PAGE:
Kayibanda, Rwandan Patriotic, Rwanda independence, coup attempt, defense minister
At the insistence of the United Nations trusteeship council, Belgium granted Rwanda independence on July 1, 1962, with Gregoire Kayibanda, leader of the Parmehutu (now renamed the Democratic Republican Movement; MDR), as president. The MDR won the elections in 1965 and 1969.
In 1963 some exiled Tutsi returned to Rwanda as a rebel army. Although unsuccessful, the takeover attempt prompted a large-scale massacre of Tutsi by the Hutu, followed by periodic ethnic violence. At the same time thousands of Hutu victimized in Burundi took refuge in Rwanda. In July 1973 the defense minister, General Juvenal Habyarimana, led a bloodless coup that ousted Kayibanda. Habyarimana, a Hutu from the north, charged that Kayibanda favored southern Hutu and was trying to monopolize power. Both parliament and the MDR were suspended after the coup. Political activities resumed in 1975 with the formation of a new ruling party called the National Revolutionary Movement for Development (NRMD). In 1978 a new constitution was approved, and President Habyarimana was confirmed in office for another five years. After thwarting a coup attempt in 1980, he was reelected without opposition in 1983 and again in 1988. In 1990, Belgium and several Central African nations sent troops to Rwanda to oppose an uprising by the Tutsi-backed Rwandan Patriotic Front (RPF), a movement of Tutsi refugees and moderate Hutu, invading from Uganda. A new constitution authorizing the establishment of a multiparty democracy became law in 1991, and a prime minister was appointed to organize a transitional government in preparation for multiparty elections in 1995.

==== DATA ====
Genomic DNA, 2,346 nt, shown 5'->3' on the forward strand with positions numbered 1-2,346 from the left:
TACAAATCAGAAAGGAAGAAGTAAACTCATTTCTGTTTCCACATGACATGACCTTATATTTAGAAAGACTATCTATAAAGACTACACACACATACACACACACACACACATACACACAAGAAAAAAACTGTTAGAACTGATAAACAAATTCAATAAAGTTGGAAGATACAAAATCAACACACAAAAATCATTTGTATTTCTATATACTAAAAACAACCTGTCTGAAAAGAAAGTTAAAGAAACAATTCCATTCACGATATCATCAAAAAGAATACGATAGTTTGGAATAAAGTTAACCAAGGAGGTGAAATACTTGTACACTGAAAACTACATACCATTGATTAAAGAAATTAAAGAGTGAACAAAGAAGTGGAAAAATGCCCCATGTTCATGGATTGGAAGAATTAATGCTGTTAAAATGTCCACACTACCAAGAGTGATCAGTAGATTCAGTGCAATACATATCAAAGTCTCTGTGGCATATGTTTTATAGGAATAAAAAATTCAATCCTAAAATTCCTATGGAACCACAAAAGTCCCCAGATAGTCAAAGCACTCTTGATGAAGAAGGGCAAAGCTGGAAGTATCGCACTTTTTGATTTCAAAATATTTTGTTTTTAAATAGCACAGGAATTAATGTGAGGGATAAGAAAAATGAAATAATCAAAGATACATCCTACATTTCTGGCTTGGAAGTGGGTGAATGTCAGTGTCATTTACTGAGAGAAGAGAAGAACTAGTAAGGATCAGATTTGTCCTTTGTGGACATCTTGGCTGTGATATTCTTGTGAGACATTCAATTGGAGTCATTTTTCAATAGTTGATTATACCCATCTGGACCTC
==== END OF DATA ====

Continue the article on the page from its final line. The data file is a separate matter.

Article key phrases: